All I ask is a fair chance to show that despite my disabilities, I still know the law, and I can still practice the law. I know my limitations, I know my weaknesses, and I am not asking for anyone to feel sorry for me or give me an advantage over anyone else. All I ask for is the use of the technology I need and the time to use it, then let me rise or fall on my own. My grades, the vast majority of which were earned un-accommodated and my getting to within 11 points of passing the bar exam in half the given time show I know the law, I just need a bit of extra time to show I can write the law in a readable manner.
And one commenter makes light of the label junkie-ness:
I was always a bit suspicious of these claims (I must admit that when I read the list of conditions the plaintiff was claiming it seemed like something from the Onion, I was expected to see "intelligence deficit disorder"). Even assuming they are 100% legitimate, I thought a fair compromise would be to allow the student to take the tests untimed but to make clear that these students could not receive a class rank without taking the tests under the same conditions as everyone else.
I ressemble that remark.

7 comments:

Nyx said...

I think that the notion that how long you take to answer a question is relevant to whether or not you have mastered psych 101 is ridiculous. Am I the only one who thinks that the obvious solution is to simply give all the other students the same amount of time that the putatively disabled student is being given? If you do this, you eliminate all spectre of unfairness. As for other sorts of exams which are deliberately given under time pressure ... I think it is highly suspect whether the time element does any sort of fair weeding out in the first place. Why are we as a culture so obsessed with speed? Haste makes waste. I realize that maybe at a certain point you have to set time limits just so instructors aren't hanging around all day proctoring, but give me a break, that's not what is going on here. Academia is in love with the idea that the smartest guy is the first to hit the buzzer. And there is always that horrible hazing attitude, like gosh, if I had to go through {fill in your favorite ridiculous baptism by fire} then by God everyone coming after me should have to as well.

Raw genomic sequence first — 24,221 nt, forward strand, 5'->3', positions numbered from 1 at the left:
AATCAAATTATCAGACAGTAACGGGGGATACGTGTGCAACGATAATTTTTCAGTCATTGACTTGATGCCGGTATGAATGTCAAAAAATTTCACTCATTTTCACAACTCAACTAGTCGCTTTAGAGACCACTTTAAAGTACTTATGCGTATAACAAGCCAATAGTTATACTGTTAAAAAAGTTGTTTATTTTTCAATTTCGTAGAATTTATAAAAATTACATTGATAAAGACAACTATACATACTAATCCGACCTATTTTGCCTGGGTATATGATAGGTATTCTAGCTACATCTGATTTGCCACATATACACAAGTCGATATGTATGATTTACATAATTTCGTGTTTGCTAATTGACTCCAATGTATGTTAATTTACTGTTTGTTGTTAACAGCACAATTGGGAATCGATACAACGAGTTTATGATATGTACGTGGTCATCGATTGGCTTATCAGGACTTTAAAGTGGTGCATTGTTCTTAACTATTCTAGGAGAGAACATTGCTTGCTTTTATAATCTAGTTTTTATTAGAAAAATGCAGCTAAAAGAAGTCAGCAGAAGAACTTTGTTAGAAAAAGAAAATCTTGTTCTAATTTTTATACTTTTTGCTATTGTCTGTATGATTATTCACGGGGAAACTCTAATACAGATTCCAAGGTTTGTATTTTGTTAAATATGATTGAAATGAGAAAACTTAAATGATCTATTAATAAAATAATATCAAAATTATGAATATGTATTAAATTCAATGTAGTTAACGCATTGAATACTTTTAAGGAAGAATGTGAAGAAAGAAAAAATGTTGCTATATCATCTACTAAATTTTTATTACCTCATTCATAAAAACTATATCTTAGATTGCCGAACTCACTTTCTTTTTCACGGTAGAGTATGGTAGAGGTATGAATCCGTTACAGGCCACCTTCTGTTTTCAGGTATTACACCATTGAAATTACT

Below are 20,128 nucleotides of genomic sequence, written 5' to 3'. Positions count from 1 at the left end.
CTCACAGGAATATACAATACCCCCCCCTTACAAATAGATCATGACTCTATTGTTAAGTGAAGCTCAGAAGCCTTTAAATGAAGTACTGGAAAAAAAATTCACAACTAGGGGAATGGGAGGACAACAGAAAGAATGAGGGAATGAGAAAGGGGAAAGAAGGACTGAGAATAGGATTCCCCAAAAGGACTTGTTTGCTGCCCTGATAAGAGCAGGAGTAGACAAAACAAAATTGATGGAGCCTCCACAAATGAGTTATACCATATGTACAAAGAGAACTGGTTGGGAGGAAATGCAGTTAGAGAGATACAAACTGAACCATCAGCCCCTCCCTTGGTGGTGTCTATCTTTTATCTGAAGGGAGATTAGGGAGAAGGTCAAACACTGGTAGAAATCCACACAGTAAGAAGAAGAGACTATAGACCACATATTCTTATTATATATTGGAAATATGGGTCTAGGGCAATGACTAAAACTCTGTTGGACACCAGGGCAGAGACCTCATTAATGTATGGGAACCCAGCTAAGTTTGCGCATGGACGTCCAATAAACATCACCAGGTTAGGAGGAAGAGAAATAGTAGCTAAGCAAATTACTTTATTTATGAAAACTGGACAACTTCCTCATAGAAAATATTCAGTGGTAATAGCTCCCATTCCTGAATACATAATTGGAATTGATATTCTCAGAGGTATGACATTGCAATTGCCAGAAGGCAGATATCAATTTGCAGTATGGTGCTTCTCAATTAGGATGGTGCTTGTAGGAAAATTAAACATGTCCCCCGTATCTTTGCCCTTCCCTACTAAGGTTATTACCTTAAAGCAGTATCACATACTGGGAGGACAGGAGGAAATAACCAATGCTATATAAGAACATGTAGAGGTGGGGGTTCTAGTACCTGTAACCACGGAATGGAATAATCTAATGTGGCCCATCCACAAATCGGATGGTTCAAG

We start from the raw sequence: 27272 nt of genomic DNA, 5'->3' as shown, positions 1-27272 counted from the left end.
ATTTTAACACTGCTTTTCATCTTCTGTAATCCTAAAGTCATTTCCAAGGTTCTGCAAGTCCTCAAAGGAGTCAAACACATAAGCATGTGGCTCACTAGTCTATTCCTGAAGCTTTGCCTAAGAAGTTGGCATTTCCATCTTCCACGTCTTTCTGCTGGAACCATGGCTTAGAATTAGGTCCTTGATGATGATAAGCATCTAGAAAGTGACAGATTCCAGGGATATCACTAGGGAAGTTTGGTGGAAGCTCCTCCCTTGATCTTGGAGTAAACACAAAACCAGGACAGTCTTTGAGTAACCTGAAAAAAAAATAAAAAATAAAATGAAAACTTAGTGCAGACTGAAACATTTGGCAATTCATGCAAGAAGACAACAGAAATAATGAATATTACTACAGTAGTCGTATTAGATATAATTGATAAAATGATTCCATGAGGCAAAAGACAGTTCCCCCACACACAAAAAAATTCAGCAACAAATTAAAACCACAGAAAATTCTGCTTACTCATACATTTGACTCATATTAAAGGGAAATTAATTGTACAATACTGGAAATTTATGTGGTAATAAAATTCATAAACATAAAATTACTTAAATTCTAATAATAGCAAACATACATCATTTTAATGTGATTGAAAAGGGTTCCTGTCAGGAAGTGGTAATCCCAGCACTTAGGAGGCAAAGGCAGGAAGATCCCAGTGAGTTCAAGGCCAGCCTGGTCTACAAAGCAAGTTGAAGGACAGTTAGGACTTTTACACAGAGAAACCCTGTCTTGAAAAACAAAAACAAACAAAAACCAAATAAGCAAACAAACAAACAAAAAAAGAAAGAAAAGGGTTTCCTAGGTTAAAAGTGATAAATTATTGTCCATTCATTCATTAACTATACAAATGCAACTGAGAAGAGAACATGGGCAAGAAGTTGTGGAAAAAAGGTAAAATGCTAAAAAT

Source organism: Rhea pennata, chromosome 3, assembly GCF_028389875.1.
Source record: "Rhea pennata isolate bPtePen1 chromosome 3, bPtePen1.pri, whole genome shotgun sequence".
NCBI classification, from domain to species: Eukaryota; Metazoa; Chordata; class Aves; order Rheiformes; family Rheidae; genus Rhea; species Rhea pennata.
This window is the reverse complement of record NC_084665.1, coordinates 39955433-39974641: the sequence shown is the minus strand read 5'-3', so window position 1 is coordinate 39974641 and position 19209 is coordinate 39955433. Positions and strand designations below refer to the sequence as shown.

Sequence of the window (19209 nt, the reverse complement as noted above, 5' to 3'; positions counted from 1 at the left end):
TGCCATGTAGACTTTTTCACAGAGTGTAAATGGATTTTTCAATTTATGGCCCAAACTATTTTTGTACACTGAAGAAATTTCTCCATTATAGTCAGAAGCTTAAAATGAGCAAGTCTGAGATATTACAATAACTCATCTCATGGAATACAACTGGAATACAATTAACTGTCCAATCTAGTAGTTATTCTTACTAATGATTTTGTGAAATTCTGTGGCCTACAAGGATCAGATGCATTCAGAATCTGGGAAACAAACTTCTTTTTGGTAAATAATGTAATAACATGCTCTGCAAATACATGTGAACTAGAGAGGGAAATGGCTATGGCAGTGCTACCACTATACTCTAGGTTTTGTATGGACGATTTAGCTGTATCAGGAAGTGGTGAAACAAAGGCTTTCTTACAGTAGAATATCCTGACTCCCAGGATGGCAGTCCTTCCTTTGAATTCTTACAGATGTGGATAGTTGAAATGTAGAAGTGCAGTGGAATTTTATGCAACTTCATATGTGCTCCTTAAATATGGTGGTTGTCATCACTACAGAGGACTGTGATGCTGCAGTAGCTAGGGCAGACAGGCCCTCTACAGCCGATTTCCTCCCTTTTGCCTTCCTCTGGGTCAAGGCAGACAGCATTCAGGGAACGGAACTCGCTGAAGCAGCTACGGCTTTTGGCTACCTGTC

blackknightsbrood said...

So true. Such diversity within one species in every way imaginable. "Reasonable" accomodation makes sense, but the complexity and variability of when, where, how much, and to whom is a messy can of worms. The answers just aren't simple.

Kris said...

I have to agree with Nyx. I don't know why speed is so important. It really does seem to have become an important part of testing though. My kids' school is in love with "Math Masters" which tests how many math facts you can complete in 1 minute. I know the point is they are supposed to know the facts really well, but to me the kids who can WRITE the fastest often get the best scores. My ADHD son was at a huge disadvantage despite being very good at math. He had poor fine motor skills for one thing and his attention was spotty at that age. Another kid tapping his foot next to him was enough for him to blow the test.

I don't know why we are so obsessed with speed. On one hand we tell our kids "Take your time", "Check your work" and then on the other, SO many of their important tests are timed.

I agree...give all the students extra time. Giving an advantage to a student with learning disabilities is always going to raise questions, that's just human nature. It is hard to know when to draw the line. When is it "enough" of a disability to warrant special accomodations?

K said...

what an interesting post - -

The last comment - about leaving the person unranked ( in your actual post - not your readers comments ) - I am quite in disagreement with of

I think people see things in black and white terms when the world is a gray area world
Why this lack of generosity in accommodating disability ?

Laura said...

Thanks for the thoughtful notes. I liked the adequate time for all approach. And K, I think it's what Nyx said: some regard school as some sort of hazing ritual. "I survived such and such and now I expect you to do the same under the exact same circumstances"